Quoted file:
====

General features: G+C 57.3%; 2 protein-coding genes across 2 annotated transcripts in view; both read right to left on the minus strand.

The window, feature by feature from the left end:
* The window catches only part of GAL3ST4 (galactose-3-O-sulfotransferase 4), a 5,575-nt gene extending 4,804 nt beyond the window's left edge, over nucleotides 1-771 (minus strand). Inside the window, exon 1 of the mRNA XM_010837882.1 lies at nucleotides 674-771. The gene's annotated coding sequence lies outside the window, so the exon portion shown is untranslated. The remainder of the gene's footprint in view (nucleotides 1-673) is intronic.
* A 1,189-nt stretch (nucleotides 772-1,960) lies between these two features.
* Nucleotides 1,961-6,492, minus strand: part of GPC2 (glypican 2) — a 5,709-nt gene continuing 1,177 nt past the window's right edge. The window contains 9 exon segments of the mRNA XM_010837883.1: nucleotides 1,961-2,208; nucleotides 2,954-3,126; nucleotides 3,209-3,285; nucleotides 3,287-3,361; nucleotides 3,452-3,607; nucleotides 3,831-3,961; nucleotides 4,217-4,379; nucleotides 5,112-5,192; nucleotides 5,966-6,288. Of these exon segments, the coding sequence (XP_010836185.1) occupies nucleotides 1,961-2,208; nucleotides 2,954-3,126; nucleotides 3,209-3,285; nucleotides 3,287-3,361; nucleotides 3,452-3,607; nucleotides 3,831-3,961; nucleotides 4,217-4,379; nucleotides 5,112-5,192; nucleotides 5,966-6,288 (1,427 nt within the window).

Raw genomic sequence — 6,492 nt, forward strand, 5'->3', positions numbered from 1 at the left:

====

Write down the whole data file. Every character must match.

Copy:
General features: G+C 57.3%; 2 protein-coding genes across 2 annotated transcripts in view; both read right to left on the minus strand.

The window, feature by feature from the left end:
* The window catches only part of GAL3ST4 (galactose-3-O-sulfotransferase 4), a 5,575-nt gene extending 4,804 nt beyond the window's left edge, over nucleotides 1-771 (minus strand). Inside the window, exon 1 of the mRNA XM_010837882.1 lies at nucleotides 674-771. The gene's annotated coding sequence lies outside the window, so the exon portion shown is untranslated. The remainder of the gene's footprint in view (nucleotides 1-673) is intronic.
* A 1,189-nt stretch (nucleotides 772-1,960) lies between these two features.
* Nucleotides 1,961-6,492, minus strand: part of GPC2 (glypican 2) — a 5,709-nt gene continuing 1,177 nt past the window's right edge. The window contains 9 exon segments of the mRNA XM_010837883.1: nucleotides 1,961-2,208; nucleotides 2,954-3,126; nucleotides 3,209-3,285; nucleotides 3,287-3,361; nucleotides 3,452-3,607; nucleotides 3,831-3,961; nucleotides 4,217-4,379; nucleotides 5,112-5,192; nucleotides 5,966-6,288. Of these exon segments, the coding sequence (XP_010836185.1) occupies nucleotides 1,961-2,208; nucleotides 2,954-3,126; nucleotides 3,209-3,285; nucleotides 3,287-3,361; nucleotides 3,452-3,607; nucleotides 3,831-3,961; nucleotides 4,217-4,379; nucleotides 5,112-5,192; nucleotides 5,966-6,288 (1,427 nt within the window).

Raw genomic sequence — 6,492 nt, forward strand, 5'->3', positions numbered from 1 at the left: